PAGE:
Monday, 30 November 2009

Sullivan on Simplicity

I've mentioned him before... it's the author of the fantastic 'Hey Whipple, Squeeze This', Luke Sullivan, giving the definitive lesson in the art of the ad.

Thursday, 26 November 2009

Straplines and the holy grail

In a recent blog post by Dave Trott over at Brand Republic he discusses including the name of the product or brand in the strapline or ad itself. How, of late, it seems to have become a rather uncool or unsophisticated thing to do. But his point is that linking the message to a brand is something that somehow has to be done - if T-Mobile's flash mobs just sell 'mobile phones' and not T-Mobile mobile phones, then they are doing the competitor's advertising for them!

In the subsequent discussion to the blog post, we hit on some classic straps which contain the name... 'Heinz Meanz Beanz', 'Ooh Ahh Daily Star'. I suggested the following two which have achieved the holy grail of all straplines... to enter common parlance.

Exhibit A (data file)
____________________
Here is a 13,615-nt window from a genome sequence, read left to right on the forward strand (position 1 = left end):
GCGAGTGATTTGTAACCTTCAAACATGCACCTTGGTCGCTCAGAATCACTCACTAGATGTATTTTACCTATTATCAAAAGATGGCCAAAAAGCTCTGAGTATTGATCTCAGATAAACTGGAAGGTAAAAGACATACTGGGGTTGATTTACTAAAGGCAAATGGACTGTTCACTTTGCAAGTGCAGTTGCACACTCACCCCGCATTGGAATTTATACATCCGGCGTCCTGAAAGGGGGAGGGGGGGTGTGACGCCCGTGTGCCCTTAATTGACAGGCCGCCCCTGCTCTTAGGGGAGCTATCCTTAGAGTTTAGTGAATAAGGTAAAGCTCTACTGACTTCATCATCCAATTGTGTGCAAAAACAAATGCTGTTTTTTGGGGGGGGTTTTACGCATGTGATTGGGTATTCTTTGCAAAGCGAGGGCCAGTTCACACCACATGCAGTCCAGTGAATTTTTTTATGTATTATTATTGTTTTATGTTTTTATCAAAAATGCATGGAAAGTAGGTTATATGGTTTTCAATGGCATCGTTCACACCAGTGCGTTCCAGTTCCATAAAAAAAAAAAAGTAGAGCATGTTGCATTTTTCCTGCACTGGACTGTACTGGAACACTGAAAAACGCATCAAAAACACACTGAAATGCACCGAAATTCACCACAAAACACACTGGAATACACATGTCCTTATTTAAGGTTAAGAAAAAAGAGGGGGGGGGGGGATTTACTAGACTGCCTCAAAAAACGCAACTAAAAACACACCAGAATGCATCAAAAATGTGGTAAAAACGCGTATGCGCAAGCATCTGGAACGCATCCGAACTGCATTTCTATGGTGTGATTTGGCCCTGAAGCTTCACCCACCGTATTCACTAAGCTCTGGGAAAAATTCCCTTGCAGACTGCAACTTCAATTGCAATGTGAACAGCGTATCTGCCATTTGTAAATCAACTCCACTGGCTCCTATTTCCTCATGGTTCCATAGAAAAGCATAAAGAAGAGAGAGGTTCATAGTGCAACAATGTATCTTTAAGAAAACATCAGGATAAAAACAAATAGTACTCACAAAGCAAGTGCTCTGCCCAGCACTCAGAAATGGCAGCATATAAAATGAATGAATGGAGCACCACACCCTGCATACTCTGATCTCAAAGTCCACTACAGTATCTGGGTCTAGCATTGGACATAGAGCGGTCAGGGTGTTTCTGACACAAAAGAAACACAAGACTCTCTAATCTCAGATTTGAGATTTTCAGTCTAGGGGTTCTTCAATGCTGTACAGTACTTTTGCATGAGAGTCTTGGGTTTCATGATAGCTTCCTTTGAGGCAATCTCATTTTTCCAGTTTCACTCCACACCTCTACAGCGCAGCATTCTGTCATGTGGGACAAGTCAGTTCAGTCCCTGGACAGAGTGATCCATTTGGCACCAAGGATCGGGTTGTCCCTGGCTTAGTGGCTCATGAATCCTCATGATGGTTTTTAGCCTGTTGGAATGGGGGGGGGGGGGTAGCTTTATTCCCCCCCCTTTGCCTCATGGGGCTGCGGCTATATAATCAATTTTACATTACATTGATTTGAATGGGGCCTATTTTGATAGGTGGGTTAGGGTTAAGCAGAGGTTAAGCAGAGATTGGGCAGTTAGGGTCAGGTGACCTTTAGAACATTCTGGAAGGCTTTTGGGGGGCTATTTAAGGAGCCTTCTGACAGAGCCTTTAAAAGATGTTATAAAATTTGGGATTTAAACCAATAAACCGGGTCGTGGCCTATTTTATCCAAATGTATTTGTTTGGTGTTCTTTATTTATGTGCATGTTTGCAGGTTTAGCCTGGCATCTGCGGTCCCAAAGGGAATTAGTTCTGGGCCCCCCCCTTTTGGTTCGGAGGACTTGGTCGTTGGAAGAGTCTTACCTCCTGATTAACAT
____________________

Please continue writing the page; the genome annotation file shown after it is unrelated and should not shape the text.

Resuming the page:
Whenever someone overdoes something, hits the golf ball too far, lifts a table exceedingly well or whatever, people often say 'Someone's had their Weetabix'...

That's a strap that will outlive any campaign they happen to run.
It's good that they've gone back to it.

'Shoulda gone to specsavers' is another which if not said out loud, plays in your thoughts whenever you see bad glasses.

Dave is certainly on to something here.

Saturday, 21 November 2009

Google Autocomplete Meme

If you're like me and spend way too much time on the internet, you'll probably have seen this sort of thing quite a bit:

You can get a whole bunch on

They COULD be a naturally occurring phenomenon... but then why put a result that has 14,000 views above one that has 1,500,000?

The answer is that everyone of these humorous little screenshots acts as an ad for Google.

Each one gets handed round virally, and people go to the site to try find their own. It's a neat idea - they probably took the whole site to pieces and looked at each bit thinking: how can we make this more interesting/attractive. Obviously with Google's simplicity there wasn't much room for innovation, but they managed it.

Subtle advertising indeed (whether intentional or not).